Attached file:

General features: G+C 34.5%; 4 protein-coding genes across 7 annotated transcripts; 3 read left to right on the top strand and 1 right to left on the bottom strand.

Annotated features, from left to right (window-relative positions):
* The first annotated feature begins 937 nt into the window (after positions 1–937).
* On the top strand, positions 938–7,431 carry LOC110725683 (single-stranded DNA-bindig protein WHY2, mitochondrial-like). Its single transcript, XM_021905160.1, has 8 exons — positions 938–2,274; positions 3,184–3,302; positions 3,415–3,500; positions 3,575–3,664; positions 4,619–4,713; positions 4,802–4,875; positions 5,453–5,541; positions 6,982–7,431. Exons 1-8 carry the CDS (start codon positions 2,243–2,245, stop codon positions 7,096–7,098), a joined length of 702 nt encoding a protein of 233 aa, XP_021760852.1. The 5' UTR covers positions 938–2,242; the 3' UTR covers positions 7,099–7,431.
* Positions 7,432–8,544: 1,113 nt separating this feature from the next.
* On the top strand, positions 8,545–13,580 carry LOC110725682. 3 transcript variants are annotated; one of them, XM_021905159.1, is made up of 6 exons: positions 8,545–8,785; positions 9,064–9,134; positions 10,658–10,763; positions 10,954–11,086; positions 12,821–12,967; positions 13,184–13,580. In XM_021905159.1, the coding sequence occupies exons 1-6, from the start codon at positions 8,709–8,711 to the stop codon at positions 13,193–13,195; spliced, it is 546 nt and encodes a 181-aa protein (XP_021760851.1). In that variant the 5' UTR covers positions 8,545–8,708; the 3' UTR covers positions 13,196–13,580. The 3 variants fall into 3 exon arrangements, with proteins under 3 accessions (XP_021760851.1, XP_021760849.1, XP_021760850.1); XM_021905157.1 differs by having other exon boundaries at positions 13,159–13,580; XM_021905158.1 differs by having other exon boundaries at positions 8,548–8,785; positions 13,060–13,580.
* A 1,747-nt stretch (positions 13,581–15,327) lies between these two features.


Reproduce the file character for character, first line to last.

General features: G+C 34.5%; 4 protein-coding genes across 7 annotated transcripts; 3 read left to right on the top strand and 1 right to left on the bottom strand.

Annotated features, from left to right (window-relative positions):
* The first annotated feature begins 937 nt into the window (after positions 1–937).
* On the top strand, positions 938–7,431 carry LOC110725683 (single-stranded DNA-bindig protein WHY2, mitochondrial-like). Its single transcript, XM_021905160.1, has 8 exons — positions 938–2,274; positions 3,184–3,302; positions 3,415–3,500; positions 3,575–3,664; positions 4,619–4,713; positions 4,802–4,875; positions 5,453–5,541; positions 6,982–7,431. Exons 1-8 carry the CDS (start codon positions 2,243–2,245, stop codon positions 7,096–7,098), a joined length of 702 nt encoding a protein of 233 aa, XP_021760852.1. The 5' UTR covers positions 938–2,242; the 3' UTR covers positions 7,099–7,431.
* Positions 7,432–8,544: 1,113 nt separating this feature from the next.
* On the top strand, positions 8,545–13,580 carry LOC110725682. 3 transcript variants are annotated; one of them, XM_021905159.1, is made up of 6 exons: positions 8,545–8,785; positions 9,064–9,134; positions 10,658–10,763; positions 10,954–11,086; positions 12,821–12,967; positions 13,184–13,580. In XM_021905159.1, the coding sequence occupies exons 1-6, from the start codon at positions 8,709–8,711 to the stop codon at positions 13,193–13,195; spliced, it is 546 nt and encodes a 181-aa protein (XP_021760851.1). In that variant the 5' UTR covers positions 8,545–8,708; the 3' UTR covers positions 13,196–13,580. The 3 variants fall into 3 exon arrangements, with proteins under 3 accessions (XP_021760851.1, XP_021760849.1, XP_021760850.1); XM_021905157.1 differs by having other exon boundaries at positions 13,159–13,580; XM_021905158.1 differs by having other exon boundaries at positions 8,548–8,785; positions 13,060–13,580.
* A 1,747-nt stretch (positions 13,581–15,327) lies between these two features.